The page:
Beleaguered carrier Malaysia Airlines could change its name as part of its reinvention after suffering two plane disasters within months of each other.
Hugh Dunleavy, the airline’s commercial director, writing in the Sunday Telegraph said: "Our majority shareholder, the Malaysian government, has already started a process of assessing the future shape of our business and that process will now be speeded up as a result of MH17. There are several options on the table but all involve creating an airline fit for purpose in what is a new era for us, and other airlines.”
The Telegraph reports that this reshaping could involve a change of name and additional outside investment to help rebuild the business after the tragedies.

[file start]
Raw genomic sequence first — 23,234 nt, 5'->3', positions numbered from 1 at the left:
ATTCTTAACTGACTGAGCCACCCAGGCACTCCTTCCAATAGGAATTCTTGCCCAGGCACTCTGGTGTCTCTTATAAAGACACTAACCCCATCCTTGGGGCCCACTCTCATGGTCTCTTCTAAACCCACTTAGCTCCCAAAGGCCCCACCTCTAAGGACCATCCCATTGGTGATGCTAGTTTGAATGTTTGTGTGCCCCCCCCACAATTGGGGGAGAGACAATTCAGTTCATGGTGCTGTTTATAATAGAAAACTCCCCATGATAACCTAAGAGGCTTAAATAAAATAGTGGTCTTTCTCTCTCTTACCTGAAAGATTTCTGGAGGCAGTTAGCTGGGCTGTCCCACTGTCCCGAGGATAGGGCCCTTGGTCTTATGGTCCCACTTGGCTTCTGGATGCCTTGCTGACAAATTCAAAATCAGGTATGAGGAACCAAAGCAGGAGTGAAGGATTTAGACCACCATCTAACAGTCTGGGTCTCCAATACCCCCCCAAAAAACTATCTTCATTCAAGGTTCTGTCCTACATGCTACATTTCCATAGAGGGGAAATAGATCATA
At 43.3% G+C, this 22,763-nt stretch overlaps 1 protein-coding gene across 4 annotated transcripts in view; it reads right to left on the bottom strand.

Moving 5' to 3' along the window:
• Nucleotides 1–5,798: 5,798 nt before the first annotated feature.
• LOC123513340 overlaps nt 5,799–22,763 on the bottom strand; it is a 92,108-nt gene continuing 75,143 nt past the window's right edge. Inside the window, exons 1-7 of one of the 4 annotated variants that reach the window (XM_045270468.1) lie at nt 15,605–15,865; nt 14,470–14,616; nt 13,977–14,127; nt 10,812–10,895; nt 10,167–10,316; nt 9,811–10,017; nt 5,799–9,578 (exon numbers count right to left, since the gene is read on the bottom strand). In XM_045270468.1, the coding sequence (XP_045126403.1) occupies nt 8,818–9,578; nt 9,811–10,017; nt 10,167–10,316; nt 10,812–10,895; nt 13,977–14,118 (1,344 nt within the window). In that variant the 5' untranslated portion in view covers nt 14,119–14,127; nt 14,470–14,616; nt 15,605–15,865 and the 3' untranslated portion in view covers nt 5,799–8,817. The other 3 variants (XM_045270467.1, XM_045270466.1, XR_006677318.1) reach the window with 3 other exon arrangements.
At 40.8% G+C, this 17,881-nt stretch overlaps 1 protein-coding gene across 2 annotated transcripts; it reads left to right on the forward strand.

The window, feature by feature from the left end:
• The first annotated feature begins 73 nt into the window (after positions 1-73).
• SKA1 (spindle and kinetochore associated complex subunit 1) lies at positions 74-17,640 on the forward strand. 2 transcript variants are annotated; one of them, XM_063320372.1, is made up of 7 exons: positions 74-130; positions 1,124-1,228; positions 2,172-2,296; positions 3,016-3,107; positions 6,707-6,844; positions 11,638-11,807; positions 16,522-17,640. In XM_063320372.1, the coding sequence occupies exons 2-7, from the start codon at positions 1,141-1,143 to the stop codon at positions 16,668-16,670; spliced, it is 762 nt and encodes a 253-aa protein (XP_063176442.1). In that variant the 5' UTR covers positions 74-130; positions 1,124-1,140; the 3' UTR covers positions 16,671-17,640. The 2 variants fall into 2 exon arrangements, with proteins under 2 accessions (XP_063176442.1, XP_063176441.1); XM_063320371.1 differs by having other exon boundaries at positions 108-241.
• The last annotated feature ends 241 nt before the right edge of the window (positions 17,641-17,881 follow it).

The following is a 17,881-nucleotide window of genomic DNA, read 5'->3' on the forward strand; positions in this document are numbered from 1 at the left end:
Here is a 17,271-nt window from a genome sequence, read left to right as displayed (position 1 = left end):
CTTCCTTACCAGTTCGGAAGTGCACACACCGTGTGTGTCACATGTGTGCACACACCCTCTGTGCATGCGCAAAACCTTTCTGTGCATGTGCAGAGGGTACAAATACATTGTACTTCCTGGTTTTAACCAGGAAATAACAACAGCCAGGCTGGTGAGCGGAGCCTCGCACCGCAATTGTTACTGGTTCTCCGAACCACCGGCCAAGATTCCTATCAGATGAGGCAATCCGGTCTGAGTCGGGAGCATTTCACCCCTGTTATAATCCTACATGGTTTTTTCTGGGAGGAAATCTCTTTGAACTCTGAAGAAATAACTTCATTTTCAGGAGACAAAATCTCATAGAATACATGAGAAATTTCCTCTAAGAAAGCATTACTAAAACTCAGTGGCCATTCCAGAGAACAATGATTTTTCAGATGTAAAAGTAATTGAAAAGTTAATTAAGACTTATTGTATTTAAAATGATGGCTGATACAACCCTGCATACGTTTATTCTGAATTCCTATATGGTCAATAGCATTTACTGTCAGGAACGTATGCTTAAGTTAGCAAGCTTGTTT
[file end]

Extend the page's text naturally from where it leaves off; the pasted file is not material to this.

Dunleavy also called for a new global safety body to be set up to approve routes over potentially dangerous countries, rather than airlines shouldering the responsibility themselves or relying on existing bodies. “MH17 has shown us that airlines can no longer rely on existing industry bodies for this information,” he said.
“Individual airlines should not be arriving at decisions – independently of one another – to determine whether the skies above these volatile regions are safe. How can airlines be expected to know what is happening on the ground when evidently in some cases neither do governments?”
Flight MH17 was shot down over the Ukraine just four months after flight MH370 disappeared after taking off from Kuala Lumpur en route to Beijing and has never been found.